Jeffrey Nicholas Browndyke

Jeffrey Nicholas Browndyke

Associate Professor in Psychiatry and Behavioral Sciences

External Address: 
Durham VAMC - Psychology Servi, 508 Fulton Street, Durham, NC 27705
Internal Office Address: 
Box 3503 Med Ctr, Durham, NC 27710
Phone: 
336.264.4222

Overview

Dr. Browndyke is an Associate Professor of Geriatric Behavioral Health in the Department of Psychiatry & Behavioral Sciences.  He also holds affiliate faculty appointments with the Duke Brain Imaging & Analysis Center (BIAC), Duke Institute for Brain Science (DIBS), Center for Cognitive Neuroscience (CCN), and the Duke Center for Geriatric Surgery.  He has dual appointment to the Duke University Medical Center and the Durham VA Medical Center, the latter of which is where his clinical work is currently conducted. 

Dr. Browndyke's research interests include the development and use of functional and structural neuroimaging biomarkers for perioperative contributions to delirium and later dementia risk, monitoring of late-life neuropathological disease progression, and intervention/treatment outcomes.  His research also involves the differential expression of cognitive and behavioral characteristics of late-life postoperative cognitive dysfunction and delirium and their association with later dementia risk.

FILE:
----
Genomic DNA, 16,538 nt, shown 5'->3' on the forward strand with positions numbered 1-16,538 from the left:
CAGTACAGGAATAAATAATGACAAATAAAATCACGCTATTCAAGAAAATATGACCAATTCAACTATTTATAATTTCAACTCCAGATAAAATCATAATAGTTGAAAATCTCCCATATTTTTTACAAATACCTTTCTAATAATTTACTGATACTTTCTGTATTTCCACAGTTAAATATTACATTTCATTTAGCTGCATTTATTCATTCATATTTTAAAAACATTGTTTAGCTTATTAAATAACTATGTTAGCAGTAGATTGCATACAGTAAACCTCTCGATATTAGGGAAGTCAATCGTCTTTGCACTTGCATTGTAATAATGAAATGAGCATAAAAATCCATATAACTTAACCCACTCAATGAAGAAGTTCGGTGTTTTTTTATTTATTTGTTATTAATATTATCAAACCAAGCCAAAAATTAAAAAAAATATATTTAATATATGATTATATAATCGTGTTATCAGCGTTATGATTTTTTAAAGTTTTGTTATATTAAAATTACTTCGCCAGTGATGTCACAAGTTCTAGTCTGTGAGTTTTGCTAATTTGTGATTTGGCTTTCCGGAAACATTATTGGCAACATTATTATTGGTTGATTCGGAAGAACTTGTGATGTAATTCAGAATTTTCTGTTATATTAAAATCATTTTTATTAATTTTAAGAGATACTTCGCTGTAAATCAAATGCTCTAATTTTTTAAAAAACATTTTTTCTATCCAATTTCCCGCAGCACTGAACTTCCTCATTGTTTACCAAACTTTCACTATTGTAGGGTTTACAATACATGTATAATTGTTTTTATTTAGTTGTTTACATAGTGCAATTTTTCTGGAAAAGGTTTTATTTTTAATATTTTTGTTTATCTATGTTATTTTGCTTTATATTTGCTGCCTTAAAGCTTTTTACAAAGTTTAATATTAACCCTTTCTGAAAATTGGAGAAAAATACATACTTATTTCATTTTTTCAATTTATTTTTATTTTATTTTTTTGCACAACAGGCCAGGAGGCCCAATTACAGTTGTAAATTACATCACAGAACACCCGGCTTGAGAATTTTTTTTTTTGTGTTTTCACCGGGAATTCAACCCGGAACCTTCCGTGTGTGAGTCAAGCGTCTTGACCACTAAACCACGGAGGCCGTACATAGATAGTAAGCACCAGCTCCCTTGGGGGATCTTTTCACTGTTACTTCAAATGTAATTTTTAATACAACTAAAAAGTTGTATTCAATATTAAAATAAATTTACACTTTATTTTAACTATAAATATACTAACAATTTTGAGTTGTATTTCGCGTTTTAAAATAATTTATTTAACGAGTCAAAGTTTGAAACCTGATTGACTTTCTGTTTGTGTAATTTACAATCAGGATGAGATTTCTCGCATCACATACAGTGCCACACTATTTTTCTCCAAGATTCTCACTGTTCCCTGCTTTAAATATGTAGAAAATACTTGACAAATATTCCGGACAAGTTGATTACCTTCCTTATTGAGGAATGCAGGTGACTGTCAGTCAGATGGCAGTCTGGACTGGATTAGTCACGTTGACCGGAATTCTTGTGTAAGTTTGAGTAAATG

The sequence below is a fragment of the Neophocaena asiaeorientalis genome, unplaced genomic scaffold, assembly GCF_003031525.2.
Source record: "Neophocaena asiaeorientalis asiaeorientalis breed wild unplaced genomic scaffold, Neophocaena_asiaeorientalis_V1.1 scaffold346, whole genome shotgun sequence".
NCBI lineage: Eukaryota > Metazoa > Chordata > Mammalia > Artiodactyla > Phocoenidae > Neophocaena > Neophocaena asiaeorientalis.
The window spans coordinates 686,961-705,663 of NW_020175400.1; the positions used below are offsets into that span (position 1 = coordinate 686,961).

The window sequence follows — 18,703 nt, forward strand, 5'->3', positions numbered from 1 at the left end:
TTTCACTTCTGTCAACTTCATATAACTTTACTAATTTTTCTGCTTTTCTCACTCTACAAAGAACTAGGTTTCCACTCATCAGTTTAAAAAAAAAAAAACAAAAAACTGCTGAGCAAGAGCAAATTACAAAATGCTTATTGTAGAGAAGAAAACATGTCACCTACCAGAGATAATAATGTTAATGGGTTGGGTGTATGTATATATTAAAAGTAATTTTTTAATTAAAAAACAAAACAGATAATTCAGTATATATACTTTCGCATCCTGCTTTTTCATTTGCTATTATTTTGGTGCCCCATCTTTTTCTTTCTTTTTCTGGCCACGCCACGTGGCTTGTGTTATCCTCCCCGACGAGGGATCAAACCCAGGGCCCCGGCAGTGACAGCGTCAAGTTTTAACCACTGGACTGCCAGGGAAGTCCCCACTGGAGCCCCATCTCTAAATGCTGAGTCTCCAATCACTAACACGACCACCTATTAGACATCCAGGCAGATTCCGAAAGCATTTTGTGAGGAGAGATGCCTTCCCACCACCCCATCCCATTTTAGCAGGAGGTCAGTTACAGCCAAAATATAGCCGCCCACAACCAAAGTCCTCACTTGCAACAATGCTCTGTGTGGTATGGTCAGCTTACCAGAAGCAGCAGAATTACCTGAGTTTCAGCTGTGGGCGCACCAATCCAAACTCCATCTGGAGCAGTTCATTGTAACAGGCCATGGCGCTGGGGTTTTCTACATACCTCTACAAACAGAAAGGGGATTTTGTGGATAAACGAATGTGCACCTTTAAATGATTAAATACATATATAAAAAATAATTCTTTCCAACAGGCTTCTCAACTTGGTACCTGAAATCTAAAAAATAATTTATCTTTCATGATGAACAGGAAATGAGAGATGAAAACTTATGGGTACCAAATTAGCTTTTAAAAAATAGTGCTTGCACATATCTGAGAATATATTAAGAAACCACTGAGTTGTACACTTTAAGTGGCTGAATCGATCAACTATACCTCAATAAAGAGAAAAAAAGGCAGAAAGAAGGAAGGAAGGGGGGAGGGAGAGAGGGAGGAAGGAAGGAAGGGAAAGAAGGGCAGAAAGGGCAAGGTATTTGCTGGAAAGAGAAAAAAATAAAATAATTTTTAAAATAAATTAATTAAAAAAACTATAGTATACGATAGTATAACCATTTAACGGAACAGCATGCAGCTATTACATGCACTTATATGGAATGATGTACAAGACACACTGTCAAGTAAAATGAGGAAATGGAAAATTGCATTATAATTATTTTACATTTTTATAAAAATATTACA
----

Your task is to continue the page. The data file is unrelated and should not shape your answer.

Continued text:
Dr. Browndyke's clinical expertise is focused upon adult and geriatric populations with an emphasis in the assessment, diagnosis, and treatment of dementia and related disorders, as well as forensic/medicolegal evaluation of adults and US veteran patient populations.

Education & Training

  • Ph.D., Louisiana State University at Baton Rouge 2001

  • B.S., University of Memphis 1993

Selected Grants

Neuro-inflammation in Postoperative Cognitive Dysfunction: CSF and fMRI Studies awarded by National Institutes of Health (Collaborator). 2017 to 2022